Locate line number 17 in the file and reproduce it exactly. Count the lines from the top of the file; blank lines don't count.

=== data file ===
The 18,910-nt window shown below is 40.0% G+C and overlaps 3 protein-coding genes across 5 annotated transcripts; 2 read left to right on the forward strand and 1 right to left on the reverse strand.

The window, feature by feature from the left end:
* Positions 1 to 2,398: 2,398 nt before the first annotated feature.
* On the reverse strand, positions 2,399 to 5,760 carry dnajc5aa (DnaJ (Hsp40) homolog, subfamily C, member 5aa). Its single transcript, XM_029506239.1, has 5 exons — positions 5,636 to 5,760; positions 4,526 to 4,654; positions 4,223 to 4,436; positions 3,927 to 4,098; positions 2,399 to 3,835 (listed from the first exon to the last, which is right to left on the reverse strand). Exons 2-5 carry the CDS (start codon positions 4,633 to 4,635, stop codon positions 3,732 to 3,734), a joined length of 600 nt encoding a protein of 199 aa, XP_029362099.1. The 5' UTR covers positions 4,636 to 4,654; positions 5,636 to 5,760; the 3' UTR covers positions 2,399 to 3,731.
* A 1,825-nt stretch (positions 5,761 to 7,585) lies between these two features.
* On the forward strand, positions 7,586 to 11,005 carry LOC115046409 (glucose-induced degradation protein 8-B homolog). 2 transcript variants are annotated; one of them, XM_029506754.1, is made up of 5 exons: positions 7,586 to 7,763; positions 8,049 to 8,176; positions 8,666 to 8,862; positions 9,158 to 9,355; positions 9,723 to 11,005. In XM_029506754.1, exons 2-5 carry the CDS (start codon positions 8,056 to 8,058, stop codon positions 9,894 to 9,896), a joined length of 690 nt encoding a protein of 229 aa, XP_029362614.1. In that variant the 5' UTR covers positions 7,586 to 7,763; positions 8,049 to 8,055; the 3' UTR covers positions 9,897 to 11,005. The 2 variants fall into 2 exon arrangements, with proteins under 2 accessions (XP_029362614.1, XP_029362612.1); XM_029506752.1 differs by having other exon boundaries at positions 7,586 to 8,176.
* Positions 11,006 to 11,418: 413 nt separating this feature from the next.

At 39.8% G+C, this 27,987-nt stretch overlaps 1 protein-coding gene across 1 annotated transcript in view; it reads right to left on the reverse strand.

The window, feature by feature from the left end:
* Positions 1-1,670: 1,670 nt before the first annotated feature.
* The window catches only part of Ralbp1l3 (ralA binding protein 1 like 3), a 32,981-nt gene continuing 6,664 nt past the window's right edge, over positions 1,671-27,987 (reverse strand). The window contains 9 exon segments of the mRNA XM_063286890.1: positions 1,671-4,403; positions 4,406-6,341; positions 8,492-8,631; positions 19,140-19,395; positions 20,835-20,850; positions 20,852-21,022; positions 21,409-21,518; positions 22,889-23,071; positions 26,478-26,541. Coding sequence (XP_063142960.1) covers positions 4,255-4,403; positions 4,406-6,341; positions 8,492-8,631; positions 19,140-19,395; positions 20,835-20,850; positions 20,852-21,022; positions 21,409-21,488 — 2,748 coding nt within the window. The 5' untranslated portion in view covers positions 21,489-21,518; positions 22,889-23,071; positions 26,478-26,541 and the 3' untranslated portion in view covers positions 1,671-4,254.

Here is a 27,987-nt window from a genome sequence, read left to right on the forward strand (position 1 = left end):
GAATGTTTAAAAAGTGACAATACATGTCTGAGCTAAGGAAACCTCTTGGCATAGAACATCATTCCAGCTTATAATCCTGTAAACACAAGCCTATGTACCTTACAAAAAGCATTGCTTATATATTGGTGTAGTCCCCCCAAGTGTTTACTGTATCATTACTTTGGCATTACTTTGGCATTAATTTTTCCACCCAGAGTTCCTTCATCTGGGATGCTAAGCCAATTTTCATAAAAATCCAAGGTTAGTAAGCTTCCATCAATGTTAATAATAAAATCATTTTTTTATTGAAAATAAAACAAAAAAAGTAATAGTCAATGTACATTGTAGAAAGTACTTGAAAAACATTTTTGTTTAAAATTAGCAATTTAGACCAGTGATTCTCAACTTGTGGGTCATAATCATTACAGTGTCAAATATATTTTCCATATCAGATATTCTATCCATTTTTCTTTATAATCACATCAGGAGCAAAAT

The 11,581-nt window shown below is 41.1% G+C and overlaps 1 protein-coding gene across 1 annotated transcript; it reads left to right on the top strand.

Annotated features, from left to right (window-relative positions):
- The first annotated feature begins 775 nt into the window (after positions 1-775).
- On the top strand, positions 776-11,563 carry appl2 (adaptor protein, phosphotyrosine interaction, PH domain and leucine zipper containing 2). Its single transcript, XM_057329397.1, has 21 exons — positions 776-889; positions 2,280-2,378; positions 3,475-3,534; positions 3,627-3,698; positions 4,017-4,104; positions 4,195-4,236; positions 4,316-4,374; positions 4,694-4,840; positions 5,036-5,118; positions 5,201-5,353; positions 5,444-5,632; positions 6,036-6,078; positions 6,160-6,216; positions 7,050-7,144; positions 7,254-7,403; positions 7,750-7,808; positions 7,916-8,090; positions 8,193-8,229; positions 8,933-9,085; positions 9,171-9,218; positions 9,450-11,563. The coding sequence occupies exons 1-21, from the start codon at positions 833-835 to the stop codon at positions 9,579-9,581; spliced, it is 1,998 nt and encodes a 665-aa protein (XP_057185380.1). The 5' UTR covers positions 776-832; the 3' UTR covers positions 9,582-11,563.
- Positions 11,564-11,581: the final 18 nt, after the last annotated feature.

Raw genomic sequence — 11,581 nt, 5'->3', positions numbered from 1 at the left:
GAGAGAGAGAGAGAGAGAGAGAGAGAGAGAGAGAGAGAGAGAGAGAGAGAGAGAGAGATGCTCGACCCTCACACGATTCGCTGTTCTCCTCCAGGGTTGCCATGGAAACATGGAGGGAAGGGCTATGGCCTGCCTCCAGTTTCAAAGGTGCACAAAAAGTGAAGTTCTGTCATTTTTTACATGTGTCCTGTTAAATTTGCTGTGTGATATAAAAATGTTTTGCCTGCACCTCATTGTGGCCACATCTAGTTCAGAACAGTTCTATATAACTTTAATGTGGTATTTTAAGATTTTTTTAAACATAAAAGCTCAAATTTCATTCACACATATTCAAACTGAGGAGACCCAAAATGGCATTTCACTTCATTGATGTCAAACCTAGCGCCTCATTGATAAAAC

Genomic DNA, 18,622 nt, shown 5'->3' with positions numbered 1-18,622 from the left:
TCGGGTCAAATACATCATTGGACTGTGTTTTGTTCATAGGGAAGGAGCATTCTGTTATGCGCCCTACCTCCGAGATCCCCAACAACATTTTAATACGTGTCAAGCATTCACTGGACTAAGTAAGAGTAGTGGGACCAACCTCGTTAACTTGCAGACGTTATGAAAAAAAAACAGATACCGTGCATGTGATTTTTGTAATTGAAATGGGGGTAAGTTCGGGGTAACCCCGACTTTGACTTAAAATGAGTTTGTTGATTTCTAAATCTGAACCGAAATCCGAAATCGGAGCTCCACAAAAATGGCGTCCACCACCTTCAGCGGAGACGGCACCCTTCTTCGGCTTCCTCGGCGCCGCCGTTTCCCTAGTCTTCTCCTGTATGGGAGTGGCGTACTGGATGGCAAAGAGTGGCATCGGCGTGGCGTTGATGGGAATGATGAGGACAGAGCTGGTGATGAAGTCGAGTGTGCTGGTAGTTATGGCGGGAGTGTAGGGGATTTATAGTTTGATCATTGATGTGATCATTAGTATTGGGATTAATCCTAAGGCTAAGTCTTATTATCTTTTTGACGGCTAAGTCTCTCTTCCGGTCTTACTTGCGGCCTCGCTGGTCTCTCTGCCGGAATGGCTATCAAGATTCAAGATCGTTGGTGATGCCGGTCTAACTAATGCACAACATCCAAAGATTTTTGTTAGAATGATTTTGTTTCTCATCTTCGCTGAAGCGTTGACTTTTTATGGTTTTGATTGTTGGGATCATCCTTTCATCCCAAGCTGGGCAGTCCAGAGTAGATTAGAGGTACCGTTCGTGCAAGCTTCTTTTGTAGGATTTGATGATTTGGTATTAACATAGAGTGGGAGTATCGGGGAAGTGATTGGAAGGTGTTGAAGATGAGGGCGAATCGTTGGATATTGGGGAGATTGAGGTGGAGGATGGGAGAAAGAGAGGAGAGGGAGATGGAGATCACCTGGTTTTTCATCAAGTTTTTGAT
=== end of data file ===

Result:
- On the top strand, positions 776-11,563 carry appl2 (adaptor protein, phosphotyrosine interaction, PH domain and leucine zipper containing 2). Its single transcript, XM_057329397.1, has 21 exons — positions 776-889; positions 2,280-2,378; positions 3,475-3,534; positions 3,627-3,698; positions 4,017-4,104; positions 4,195-4,236; positions 4,316-4,374; positions 4,694-4,840; positions 5,036-5,118; positions 5,201-5,353; positions 5,444-5,632; positions 6,036-6,078; positions 6,160-6,216; positions 7,050-7,144; positions 7,254-7,403; positions 7,750-7,808; positions 7,916-8,090; positions 8,193-8,229; positions 8,933-9,085; positions 9,171-9,218; positions 9,450-11,563. The coding sequence occupies exons 1-21, from the start codon at positions 833-835 to the stop codon at positions 9,579-9,581; spliced, it is 1,998 nt and encodes a 665-aa protein (XP_057185380.1). The 5' UTR covers positions 776-832; the 3' UTR covers positions 9,582-11,563.